Asset Protection Strategies

Do you need to lodge a tax return?
July 9, 2016
Private Use of Business Assets
July 9, 2016

Tax planning should not be the main reason for accountants in selecting a specific business structure. An important factor when selecting a business structure really should be asset protection. Most households want to safeguard their hard-earned wealth, may it be an enterprise, investments or perhaps the home, from the grabs of 3rd parties.

The best practice to safeguard an asset would be to have numerous defense mechanisms set up. These defense mechanisms can include:

  • Lowering the possibility of getting prosecuted
  • Getting sufficient insurance protection
  • Owning assets within a protected organization
  • Other protection strategies.


Sufficient insurance protection is critical to ensure that even if an individual is negligent or discovered at wrong doing, instead of jeopardizing their personal belongings, the insurance policy cover will meet any claim. Whether or not the insurance policy is not able to completely fulfil the claim, it’ll lessen the amount of money that the successful plaintiff is able to recuperate from the personal belongings of the individual.

Distancing Assets

Perhaps the most common type of asset protection is to make sure that individuals at an increased risk do not own any assets. When it comes to an enterprise, what this means is the business enterprise is carried on in one particular entity and the business assets locked in a different entity. The asset owning business can lease the assets to the trading business entity.

Personal possessions also need to be separated from business assets to ensure that in the event the business goes into financial trouble the private assets will not be in jeopardy. Likewise, if a person goes into financial problems the business enterprise assets could be safeguarded if the individual doesn’t own them.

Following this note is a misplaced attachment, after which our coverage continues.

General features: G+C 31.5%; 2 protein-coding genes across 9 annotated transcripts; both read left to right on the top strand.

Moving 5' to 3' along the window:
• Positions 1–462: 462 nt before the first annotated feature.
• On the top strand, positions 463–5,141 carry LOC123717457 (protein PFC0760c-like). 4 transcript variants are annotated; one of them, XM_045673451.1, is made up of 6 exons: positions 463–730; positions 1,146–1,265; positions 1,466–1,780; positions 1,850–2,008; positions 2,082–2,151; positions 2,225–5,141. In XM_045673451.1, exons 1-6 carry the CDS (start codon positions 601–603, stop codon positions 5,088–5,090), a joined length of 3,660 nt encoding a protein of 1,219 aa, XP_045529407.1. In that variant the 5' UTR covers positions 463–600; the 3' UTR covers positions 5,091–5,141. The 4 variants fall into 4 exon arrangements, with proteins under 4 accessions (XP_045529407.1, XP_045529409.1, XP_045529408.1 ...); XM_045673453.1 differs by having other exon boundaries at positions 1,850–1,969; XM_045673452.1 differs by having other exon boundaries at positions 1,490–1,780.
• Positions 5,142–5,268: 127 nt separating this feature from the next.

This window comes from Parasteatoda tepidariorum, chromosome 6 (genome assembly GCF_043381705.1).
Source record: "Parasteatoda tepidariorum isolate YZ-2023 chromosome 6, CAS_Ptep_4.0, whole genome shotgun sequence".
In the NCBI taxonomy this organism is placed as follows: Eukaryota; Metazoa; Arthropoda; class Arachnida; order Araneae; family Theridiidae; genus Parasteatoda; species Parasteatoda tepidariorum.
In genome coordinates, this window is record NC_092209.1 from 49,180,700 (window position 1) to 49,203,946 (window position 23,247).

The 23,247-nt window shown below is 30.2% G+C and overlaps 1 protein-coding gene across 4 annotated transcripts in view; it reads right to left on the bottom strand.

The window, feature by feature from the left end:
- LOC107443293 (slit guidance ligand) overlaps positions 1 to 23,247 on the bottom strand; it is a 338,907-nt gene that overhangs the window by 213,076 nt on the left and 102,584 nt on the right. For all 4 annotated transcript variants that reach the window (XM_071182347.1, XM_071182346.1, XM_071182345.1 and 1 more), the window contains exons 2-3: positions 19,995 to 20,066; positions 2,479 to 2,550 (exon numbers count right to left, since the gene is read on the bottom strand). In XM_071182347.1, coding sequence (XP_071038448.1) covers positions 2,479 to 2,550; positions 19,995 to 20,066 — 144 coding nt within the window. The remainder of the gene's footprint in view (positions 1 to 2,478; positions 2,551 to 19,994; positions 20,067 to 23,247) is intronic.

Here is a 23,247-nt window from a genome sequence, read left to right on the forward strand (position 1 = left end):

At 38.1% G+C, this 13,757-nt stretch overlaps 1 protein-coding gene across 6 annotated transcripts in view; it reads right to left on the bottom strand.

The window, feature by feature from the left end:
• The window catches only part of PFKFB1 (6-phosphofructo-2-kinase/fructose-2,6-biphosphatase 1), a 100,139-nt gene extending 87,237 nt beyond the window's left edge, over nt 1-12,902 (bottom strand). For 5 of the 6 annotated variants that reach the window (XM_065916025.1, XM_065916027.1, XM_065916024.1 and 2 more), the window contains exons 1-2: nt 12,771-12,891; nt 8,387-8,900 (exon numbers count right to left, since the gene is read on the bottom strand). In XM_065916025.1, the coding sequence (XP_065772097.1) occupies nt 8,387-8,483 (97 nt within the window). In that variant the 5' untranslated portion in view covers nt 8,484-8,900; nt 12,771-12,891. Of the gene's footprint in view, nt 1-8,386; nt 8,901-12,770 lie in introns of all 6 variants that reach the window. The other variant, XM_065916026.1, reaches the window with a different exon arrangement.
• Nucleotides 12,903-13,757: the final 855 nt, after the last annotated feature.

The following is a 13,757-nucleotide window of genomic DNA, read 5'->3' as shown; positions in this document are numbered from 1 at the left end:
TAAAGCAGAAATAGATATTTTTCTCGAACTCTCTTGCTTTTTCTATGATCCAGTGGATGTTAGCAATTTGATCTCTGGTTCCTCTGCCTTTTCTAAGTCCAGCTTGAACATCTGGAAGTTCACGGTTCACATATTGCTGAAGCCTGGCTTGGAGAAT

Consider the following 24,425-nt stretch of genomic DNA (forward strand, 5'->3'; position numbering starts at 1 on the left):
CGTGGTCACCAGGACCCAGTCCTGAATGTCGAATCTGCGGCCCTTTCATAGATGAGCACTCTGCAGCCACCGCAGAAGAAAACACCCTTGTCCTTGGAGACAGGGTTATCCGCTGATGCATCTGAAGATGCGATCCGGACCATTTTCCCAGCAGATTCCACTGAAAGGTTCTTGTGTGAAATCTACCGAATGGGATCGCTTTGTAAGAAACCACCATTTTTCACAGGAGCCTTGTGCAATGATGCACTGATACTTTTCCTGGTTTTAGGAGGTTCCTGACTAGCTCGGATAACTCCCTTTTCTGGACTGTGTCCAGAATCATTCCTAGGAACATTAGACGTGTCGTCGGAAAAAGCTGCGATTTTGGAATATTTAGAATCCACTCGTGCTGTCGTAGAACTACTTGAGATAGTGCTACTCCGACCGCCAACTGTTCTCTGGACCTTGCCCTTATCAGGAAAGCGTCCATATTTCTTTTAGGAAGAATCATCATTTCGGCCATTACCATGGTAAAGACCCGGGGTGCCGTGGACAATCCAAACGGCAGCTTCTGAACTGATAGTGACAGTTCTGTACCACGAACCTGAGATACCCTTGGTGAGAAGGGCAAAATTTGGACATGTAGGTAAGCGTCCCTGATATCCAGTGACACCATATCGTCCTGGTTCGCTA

Frequently when a business wants to grow and start a whole new venture or business they often use the existing business entity. The issue being is that, in the event the start-up or business does not work out, the existing business is now at risk. New ventures and existing businesses should be operated in separate entities.

While most effective practice would be to have different assets owned by different entities, this could get costly. Usually there’s a trade-off among cost and asset protection. An individual ought to consider the potential risk of being prosecuted as well as the expense to safeguard their assets.

For instance, there’s a very small possibility that the owner of a rental property could be prosecuted under occupier’s liability if personal injury occurs to a tenant or some 3rd party while on the property. Consequently, if several rental properties were owned, it might be a good idea to acquire each of those in a different entity. Nonetheless, the expense of doing this may possibly be greater than the potential risk for being litigated. Without doubt, the property owner will have insurance policy therefore, the likelihood of losing a number of the rental properties is very small. In this instance, it might be suitable to acquire several rental properties in the one entity.